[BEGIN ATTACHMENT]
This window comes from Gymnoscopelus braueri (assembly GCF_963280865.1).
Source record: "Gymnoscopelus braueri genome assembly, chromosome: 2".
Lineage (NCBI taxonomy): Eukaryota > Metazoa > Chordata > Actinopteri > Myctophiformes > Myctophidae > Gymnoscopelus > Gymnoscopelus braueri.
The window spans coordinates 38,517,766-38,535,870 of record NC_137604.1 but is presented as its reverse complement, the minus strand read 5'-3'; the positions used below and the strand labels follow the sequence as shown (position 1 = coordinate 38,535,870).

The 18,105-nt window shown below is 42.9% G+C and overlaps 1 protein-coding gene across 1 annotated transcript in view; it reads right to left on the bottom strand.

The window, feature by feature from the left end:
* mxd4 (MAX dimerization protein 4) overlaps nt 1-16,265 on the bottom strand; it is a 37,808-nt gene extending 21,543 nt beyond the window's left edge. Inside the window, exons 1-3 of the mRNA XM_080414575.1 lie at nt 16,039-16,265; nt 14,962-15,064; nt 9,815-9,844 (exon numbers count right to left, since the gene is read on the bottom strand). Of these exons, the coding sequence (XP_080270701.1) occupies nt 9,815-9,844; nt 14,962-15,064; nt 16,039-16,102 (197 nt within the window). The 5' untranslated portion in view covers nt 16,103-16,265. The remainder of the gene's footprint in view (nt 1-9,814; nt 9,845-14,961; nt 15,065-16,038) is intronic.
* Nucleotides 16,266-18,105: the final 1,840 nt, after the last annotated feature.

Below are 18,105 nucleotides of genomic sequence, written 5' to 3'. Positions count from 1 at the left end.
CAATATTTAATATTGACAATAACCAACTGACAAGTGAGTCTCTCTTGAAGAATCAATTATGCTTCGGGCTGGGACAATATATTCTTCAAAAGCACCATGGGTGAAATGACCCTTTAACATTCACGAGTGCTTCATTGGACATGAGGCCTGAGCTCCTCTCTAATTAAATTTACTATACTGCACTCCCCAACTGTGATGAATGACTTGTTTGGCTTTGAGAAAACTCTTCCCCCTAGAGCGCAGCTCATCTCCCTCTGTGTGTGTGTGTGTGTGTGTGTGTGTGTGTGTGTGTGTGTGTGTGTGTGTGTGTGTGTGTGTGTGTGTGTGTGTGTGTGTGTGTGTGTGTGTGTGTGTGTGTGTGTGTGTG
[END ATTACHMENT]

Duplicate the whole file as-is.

This window comes from Gymnoscopelus braueri (assembly GCF_963280865.1).
Source record: "Gymnoscopelus braueri genome assembly, chromosome: 2".
Lineage (NCBI taxonomy): Eukaryota > Metazoa > Chordata > Actinopteri > Myctophiformes > Myctophidae > Gymnoscopelus > Gymnoscopelus braueri.
The window spans coordinates 38,517,766-38,535,870 of record NC_137604.1 but is presented as its reverse complement, the minus strand read 5'-3'; the positions used below and the strand labels follow the sequence as shown (position 1 = coordinate 38,535,870).

The 18,105-nt window shown below is 42.9% G+C and overlaps 1 protein-coding gene across 1 annotated transcript in view; it reads right to left on the bottom strand.

The window, feature by feature from the left end:
* mxd4 (MAX dimerization protein 4) overlaps nt 1-16,265 on the bottom strand; it is a 37,808-nt gene extending 21,543 nt beyond the window's left edge. Inside the window, exons 1-3 of the mRNA XM_080414575.1 lie at nt 16,039-16,265; nt 14,962-15,064; nt 9,815-9,844 (exon numbers count right to left, since the gene is read on the bottom strand). Of these exons, the coding sequence (XP_080270701.1) occupies nt 9,815-9,844; nt 14,962-15,064; nt 16,039-16,102 (197 nt within the window). The 5' untranslated portion in view covers nt 16,103-16,265. The remainder of the gene's footprint in view (nt 1-9,814; nt 9,845-14,961; nt 15,065-16,038) is intronic.
* Nucleotides 16,266-18,105: the final 1,840 nt, after the last annotated feature.

Below are 18,105 nucleotides of genomic sequence, written 5' to 3'. Positions count from 1 at the left end.
CAATATTTAATATTGACAATAACCAACTGACAAGTGAGTCTCTCTTGAAGAATCAATTATGCTTCGGGCTGGGACAATATATTCTTCAAAAGCACCATGGGTGAAATGACCCTTTAACATTCACGAGTGCTTCATTGGACATGAGGCCTGAGCTCCTCTCTAATTAAATTTACTATACTGCACTCCCCAACTGTGATGAATGACTTGTTTGGCTTTGAGAAAACTCTTCCCCCTAGAGCGCAGCTCATCTCCCTCTGTGTGTGTGTGTGTGTGTGTGTGTGTGTGTGTGTGTGTGTGTGTGTGTGTGTGTGTGTGTGTGTGTGTGTGTGTGTGTGTGTGTGTGTGTGTGTGTGTGTGTGTGTGTGTG